Phase II Pre-operative Vitamin D Supplementation to Prevent Post-thyroidectomy Hypocalcemia
Thyroid Nodules - Hypocalcemia
Conditions: official terms
Hypocalcemia - Thyroid Nodule
Study Type
Study Phase
Phase 2
Study Design
Allocation: Randomized, Endpoint Classification: Efficacy Study, Intervention Model: Parallel Assignment, Masking: Double Blind (Subject, Investigator), Primary Purpose: Supportive Care
Name: Calcitriol Type: Dietary Supplement
Name: Control Pill Type: Dietary Supplement
Overall Status
One of the major side effects of surgery to remove the thyroid gland is transient (lasting for a short time) low calcium levels in the blood, or "hypocalcemia." Low calcium levels can cause symptoms such as numbness around the mouth, tingling or cramping in the hands and feet, severe muscle spasms, inability to breathe, or heart rhythm (heart beat) abnormalities. Severe symptoms are life threatening, so it is important to start the management of these symptoms in the hospital. Treating low calcium levels sometimes require patients to spend a few extra days in the hospital.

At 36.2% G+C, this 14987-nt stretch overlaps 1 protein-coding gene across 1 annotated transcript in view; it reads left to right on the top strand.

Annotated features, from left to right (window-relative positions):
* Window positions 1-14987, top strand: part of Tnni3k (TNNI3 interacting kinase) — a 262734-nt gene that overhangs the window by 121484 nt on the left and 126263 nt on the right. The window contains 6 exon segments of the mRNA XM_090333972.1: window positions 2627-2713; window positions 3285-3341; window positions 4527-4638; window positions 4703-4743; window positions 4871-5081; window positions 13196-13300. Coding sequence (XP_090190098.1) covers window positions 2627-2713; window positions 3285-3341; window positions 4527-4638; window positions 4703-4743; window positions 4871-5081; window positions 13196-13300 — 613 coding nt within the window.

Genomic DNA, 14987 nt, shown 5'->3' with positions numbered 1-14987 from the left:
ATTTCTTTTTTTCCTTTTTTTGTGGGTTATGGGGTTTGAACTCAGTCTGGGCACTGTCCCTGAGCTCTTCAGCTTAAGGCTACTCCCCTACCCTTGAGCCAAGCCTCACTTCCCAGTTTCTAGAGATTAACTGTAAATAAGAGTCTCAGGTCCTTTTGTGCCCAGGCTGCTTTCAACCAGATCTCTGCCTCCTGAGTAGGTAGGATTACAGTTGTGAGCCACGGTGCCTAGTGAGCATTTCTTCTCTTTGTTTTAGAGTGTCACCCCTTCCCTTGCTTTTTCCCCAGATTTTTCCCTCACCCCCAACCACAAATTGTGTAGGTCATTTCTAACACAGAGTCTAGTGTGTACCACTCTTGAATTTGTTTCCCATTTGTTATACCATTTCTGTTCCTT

The human body needs vitamin D to function and stay healthy. Vitamin D helps the body get the calcium needed to make strong bones and teeth. The purpose of this study is to determine if taking vitamin D before surgery to remove the thyroid gland affects whether or not you may have low calcium levels after your surgery and to test the hypothesis that those who are given the Vitamin D before surgery will have decreased hypocalcemia and a shortened hospital stay.
Criteria for eligibility
Healthy Volunteers: No
Maximum Age: N/A
Minimum Age: 18 Years
Gender: Both
Criteria: Inclusion Criteria:

- Patient referred for thyroidectomy

- Agreement to use contraception prior to and during the study

Exclusion Criteria:

- Hypercalcemia (>10.5mg/dL)

- Chronic kidney or parathyroid disease

- Cardiac or Central Nervous System disease

- Pregnant or breastfeeding women
University of Virginia
Charlottesville, Virginia, United States
Status: Recruiting
Start Date
May 2013
Completion Date
December 2014
David Shonka, MD
University of Virginia
Record processing date processed this data on July 28, 2015 page